The Monticello Recreation Foundation continues to work on raising funds for a proposed $10 million park complex for the city, but a spokesman told the city council that if it becomes a reality, it will be a while before ground is broken.
“What we have been told is, the amount of money we’re looking at raising, we are told it will take two years to raise that amount of money, then another two years for the project. So this is still out there a ways,” Recreation Foundation board member Doug Lilly told the Monticello city council on Nov. 25.
The foundation has taken on the mantle of fundraising for the long-desired multi-faceted rec complex, which would be placed on 30 acres of city owned land near the Allerton Public Library and Appletree Subdivision. It would include several ball fields, a soccer field, walking path and fishing pond.
An estimate received earlier this year pegged the cost of construction at around $9.2 million, a cost the city said they could not incur at this time.
The foundation held a public meeting in the fall, which led to committees being formed in the areas of major gifts, social media, fundraising and grants.
Lilly said progress can be slow with busy volunteers, but that he is pleased with the quality of those who are helping out.
“We have some professional grant writers working on it, which is really encouraging to me,” he said.
Moore event space
An extensive restoration and renovation of the second floor of the Moore Building — formerly the First Mid-Illinois Bank building downtown — is nearly complete, and aldermen voted 6-1 to issue a liquor license to Moore Events in anticipation of its first use on Dec. 15.
Owner Spencer Atkins asked for a Class B license, which allows for sale by the drink on the premises. A modification of the liquor ordinance was needed to create a seventh Class B license, but the total number of available licenses will not change.
“In addition to creating a new one for the Moore Events space, what we customarily do is, if there is one vacated, is to eliminate that open one. And Shopko vacated theirs when they closed, which is a Class D,” said City Community Development Director Callie Jo McFarland.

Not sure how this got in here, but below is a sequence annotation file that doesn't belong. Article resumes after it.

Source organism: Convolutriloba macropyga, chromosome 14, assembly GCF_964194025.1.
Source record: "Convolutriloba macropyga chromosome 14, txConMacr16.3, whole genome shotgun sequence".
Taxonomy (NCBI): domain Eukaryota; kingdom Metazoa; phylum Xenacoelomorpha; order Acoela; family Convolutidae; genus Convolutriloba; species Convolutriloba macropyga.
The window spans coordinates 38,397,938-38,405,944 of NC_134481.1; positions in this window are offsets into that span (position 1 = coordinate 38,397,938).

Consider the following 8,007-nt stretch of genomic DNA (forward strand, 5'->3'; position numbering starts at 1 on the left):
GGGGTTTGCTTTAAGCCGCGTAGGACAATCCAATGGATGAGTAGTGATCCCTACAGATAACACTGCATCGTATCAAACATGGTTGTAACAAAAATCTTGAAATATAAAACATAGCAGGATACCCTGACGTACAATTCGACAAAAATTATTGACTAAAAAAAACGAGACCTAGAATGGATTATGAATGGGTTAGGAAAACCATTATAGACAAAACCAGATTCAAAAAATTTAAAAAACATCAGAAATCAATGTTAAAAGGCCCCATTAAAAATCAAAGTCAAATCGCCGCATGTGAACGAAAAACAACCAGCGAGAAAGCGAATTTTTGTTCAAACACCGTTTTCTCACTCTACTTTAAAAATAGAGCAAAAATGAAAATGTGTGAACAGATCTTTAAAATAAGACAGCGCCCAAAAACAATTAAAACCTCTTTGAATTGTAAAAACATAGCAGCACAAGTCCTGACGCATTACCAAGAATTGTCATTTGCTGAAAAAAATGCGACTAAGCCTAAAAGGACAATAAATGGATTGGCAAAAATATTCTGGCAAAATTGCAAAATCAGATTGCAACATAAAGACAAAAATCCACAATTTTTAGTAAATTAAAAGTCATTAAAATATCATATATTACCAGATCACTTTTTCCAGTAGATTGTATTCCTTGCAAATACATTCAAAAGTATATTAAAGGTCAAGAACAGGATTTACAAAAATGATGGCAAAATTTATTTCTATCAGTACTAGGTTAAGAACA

The action reduces the number of Class D licenses, which allow package sales, to two in the city.
Alderman Rodney Burris was the lone “no” vote.
In other action, the council:
—approved a variance to allow A Small Hand – Piatt County Infant and Diaper Pantry and Piatt County Cares to move into city-owned property at 315 E. Center St. The plans include a two-year lease with the organization, which would not pay rent but would be responsible for utilities and maintenance of the property;
—approved a $19,000 contract with May, Cocagne & King, P.C. to conduct the city’s annual audit;
—approved special service taxing areas for Sage Meadows and Walden Pond, action needed each year to allow developers to levy sales tax up to 50 cents per $100 assessed valuation to recover subdivision development costs;
—held a first reading of the annual tax levy. Final approval is expected on Dec. 9;
—approved the purchase of a new Skid Steer, this one with rubber tracks that will be gentler on equipment and concrete at the new sewer plant;
—approved the list of 12 staff holidays for city employees, including New Year’s Day, Martin Luther King Day, Good Friday, Memorial Day, Independence Day, Labor Day, Columbus Day, Veterans Day, Thanksgiving Day, the day after Thanksgiving, Christmas Eve and Christmas Day; and
—voted to keep city council meetings at 7 p.m. the second and fourth Monday of each month, except on Monday holidays. In those cases, meetings will be held the following Tuesday evening. Planning and zoning committee meetings also remain at 7 p.m. the third Thursday of the month.